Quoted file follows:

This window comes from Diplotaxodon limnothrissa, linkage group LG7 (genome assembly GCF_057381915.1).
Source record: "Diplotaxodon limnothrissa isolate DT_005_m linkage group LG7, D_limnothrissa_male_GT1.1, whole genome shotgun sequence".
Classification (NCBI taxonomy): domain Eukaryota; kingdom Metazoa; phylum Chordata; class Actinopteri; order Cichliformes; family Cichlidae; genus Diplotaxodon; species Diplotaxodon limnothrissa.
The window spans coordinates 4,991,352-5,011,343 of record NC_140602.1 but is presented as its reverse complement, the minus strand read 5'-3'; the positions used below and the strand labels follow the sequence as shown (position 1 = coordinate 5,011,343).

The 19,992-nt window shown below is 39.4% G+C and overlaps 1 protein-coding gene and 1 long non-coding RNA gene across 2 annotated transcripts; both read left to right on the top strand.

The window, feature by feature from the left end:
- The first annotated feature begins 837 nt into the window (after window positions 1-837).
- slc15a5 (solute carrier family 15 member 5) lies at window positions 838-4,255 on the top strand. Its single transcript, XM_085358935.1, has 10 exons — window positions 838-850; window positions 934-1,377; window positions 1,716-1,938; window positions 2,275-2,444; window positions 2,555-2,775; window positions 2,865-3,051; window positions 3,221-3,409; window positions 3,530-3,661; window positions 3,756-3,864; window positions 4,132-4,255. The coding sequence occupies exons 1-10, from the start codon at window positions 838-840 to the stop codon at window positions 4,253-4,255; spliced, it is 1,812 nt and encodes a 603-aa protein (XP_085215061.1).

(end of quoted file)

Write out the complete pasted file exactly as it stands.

This window comes from Diplotaxodon limnothrissa, linkage group LG7 (genome assembly GCF_057381915.1).
Source record: "Diplotaxodon limnothrissa isolate DT_005_m linkage group LG7, D_limnothrissa_male_GT1.1, whole genome shotgun sequence".
Classification (NCBI taxonomy): domain Eukaryota; kingdom Metazoa; phylum Chordata; class Actinopteri; order Cichliformes; family Cichlidae; genus Diplotaxodon; species Diplotaxodon limnothrissa.
The window spans coordinates 4,991,352-5,011,343 of record NC_140602.1 but is presented as its reverse complement, the minus strand read 5'-3'; the positions used below and the strand labels follow the sequence as shown (position 1 = coordinate 5,011,343).

The 19,992-nt window shown below is 39.4% G+C and overlaps 1 protein-coding gene and 1 long non-coding RNA gene across 2 annotated transcripts; both read left to right on the top strand.

The window, feature by feature from the left end:
- The first annotated feature begins 837 nt into the window (after window positions 1-837).
- slc15a5 (solute carrier family 15 member 5) lies at window positions 838-4,255 on the top strand. Its single transcript, XM_085358935.1, has 10 exons — window positions 838-850; window positions 934-1,377; window positions 1,716-1,938; window positions 2,275-2,444; window positions 2,555-2,775; window positions 2,865-3,051; window positions 3,221-3,409; window positions 3,530-3,661; window positions 3,756-3,864; window positions 4,132-4,255. The coding sequence occupies exons 1-10, from the start codon at window positions 838-840 to the stop codon at window positions 4,253-4,255; spliced, it is 1,812 nt and encodes a 603-aa protein (XP_085215061.1).